Why? I think that Rodriquez was trying to cross two genres of film and couldn't decide where to land. In the comment sheet that we had to fill out at the end of the screening, we were asked "how would we describe this movie to a friend"? I said that in was another entry in Quetin Tarintino's unmade movie festival. Which is basically what this movie is. But, it could have been so much more.
Rodriquez was trying to cross two genre's: the Mexican Gun Opera and a serious crime movie. Hell, he helped invent the first genre, but it is becoming a little over-done. As far a I'm concerned "The Way of the Gun" is the high water mark for these movies. Now for the serious crime movie, movies like "The Usual Suspects" or "Heat" or "Ronin". Once upon a time has some of the elements of these movies, but it seemed like he couldn't decide what he wanted to do. In a way I felt that he wanted to be loyal to the idea of "El Mariachi" but he also wanted to make a more serious movie. It almost felt like the mariachi elements of the story line were forced into the plot. The movie could have been made separately from the series and been much better for it.
Imagine this for a storyline: Rogue CIA agent instigates a coup in Mexico and lets the evil Cartel drug-lord know about it. The drug-lord aspires for political power and legitimacy. He's like Pablo Escobar and views himself a man of the people. He decides to have plastic surgery to look like the leader of the coup so he can kill him and assume the identify of the new president of Mexico. Now the CIA agent doesn't really care about the coup because he is somehow going to profit from all this. So he hires a hitman to kill the leader of the coup and then uses a retired FBI agent to track down and kill the drug lord. He plays them all off of each other until.....a big shoot out at the end of a street battle where truth, justice, and the Mexican way are served.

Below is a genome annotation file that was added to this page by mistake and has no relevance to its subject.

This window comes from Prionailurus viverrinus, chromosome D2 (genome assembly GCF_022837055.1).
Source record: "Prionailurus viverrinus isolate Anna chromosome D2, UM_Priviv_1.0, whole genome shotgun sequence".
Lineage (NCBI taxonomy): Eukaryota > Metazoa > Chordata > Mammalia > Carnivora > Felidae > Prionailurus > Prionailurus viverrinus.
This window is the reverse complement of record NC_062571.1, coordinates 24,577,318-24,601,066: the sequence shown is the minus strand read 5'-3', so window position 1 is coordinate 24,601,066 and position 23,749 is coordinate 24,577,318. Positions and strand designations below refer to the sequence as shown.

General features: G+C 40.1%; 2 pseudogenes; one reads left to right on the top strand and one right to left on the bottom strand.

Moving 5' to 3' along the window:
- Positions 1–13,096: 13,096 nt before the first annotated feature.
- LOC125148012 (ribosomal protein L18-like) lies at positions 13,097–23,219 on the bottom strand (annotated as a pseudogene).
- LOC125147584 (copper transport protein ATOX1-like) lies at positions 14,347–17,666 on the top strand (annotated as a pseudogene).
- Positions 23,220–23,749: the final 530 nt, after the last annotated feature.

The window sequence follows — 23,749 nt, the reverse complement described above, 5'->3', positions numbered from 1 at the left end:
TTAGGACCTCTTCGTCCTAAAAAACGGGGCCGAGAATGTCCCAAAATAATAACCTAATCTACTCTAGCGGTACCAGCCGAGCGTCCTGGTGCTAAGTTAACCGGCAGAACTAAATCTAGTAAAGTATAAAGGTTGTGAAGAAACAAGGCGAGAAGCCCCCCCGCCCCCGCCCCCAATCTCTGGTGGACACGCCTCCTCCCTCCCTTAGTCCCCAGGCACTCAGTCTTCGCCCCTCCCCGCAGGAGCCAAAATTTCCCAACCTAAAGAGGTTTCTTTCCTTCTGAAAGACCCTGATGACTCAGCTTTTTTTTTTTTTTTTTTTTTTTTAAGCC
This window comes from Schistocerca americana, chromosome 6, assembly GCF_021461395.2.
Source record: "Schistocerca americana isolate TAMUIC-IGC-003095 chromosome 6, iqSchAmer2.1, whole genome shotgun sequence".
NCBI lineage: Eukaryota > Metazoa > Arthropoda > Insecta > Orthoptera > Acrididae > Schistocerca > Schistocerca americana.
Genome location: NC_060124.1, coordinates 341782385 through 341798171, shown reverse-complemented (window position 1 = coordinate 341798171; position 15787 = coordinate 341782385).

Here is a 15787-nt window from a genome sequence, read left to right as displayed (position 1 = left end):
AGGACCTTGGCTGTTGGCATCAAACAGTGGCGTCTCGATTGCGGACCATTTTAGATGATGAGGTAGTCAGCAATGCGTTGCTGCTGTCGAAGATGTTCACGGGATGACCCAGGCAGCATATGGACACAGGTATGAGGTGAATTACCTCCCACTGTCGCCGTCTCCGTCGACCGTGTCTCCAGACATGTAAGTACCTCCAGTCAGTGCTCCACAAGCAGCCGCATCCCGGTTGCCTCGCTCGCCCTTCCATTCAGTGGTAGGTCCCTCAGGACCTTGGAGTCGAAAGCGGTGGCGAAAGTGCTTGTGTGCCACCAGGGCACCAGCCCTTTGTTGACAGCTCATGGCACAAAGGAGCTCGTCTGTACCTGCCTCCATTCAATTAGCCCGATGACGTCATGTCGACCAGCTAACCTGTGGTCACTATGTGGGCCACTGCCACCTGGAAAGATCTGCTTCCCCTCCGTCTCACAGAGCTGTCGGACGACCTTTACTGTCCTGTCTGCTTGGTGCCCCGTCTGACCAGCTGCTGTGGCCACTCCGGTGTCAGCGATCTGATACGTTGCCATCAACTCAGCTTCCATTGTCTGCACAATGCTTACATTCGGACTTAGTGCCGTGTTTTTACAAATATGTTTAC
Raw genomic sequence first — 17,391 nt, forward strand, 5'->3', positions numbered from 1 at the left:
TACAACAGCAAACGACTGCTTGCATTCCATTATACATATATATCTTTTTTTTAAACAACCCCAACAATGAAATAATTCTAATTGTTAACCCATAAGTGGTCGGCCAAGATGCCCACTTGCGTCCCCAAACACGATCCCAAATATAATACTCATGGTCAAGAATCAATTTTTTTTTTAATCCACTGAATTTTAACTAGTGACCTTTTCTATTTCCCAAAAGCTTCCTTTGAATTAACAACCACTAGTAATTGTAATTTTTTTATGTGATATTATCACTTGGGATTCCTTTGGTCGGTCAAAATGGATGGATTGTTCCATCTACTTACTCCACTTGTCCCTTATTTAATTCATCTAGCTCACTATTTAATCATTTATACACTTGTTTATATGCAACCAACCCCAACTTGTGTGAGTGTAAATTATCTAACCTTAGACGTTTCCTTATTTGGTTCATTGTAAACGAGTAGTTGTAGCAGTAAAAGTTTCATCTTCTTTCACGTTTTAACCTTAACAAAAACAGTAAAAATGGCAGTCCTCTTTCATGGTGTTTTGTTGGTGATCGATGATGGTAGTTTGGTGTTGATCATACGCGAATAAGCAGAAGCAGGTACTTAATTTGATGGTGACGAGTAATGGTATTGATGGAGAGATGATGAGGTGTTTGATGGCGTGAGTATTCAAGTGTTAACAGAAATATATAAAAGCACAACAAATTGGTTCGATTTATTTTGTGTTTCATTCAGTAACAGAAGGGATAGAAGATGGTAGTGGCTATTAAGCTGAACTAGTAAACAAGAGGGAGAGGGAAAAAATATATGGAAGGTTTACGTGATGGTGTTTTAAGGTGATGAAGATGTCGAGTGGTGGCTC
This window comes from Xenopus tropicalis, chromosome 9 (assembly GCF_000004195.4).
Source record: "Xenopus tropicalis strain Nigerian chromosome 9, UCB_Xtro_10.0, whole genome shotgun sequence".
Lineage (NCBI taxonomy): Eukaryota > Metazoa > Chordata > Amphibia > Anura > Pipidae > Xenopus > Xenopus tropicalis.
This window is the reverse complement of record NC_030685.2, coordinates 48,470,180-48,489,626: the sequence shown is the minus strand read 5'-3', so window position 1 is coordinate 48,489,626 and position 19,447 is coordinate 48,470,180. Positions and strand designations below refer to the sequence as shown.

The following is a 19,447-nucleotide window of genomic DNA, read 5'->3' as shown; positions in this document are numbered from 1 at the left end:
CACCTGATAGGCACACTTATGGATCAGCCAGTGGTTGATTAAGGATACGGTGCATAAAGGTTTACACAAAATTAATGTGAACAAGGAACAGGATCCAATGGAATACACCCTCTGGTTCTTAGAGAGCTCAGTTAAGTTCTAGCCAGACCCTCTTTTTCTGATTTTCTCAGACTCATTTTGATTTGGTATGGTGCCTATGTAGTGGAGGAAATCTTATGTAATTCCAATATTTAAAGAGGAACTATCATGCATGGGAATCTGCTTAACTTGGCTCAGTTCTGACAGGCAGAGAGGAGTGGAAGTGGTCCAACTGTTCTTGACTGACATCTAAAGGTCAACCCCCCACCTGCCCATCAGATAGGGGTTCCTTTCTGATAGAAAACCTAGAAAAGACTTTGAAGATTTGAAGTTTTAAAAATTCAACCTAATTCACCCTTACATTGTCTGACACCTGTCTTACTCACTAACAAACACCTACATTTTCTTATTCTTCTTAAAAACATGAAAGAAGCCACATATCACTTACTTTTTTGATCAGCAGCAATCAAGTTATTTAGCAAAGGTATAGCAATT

Wouldn't that make a more interesting movie? Well, all the elements of this are in the movie already. Its just bogged down with the forced mariachi vengeance story line which was wasn't very good in the first place. If you take out the mariachi scenes, you are left with a great performance by Johnny Depp, a great, but wasted, performance by Ruben Blades as the retired FBI guy, and you get Willem Dafoe at his creepy best as the drug lord. Leave in the mariachi scenes and you get weepy music where Banderas pines for his lost love in a series of annoying flashbacks that didn't have anything to do with the first two movies.
So there you have it. Re-shoot it, keep the title, and drop Banderas.
No Slack Six out
ps. Here is a list of other petty criticisms: Antonio Banderas shoots like a girl. Hire a gun coach next time to show him how to handle a weapon. Who the hell are all these bad ass Mariachis? Is there some kind of Mariachi Ninja academy is Mexico? Could the military action have been any worse? It looked like scenes from "Commando". Grenades and rockets don't make people fly in the air in a huge fire ball. They rip you to shreds with shrapnel making very little flames (talk-backers take my word for this). Is Johnny Depp Daredevil? (see the movie and you'll understand) Are there no police anywhere in Mexico? Why does everyone have to be someone father or daughter? End of list.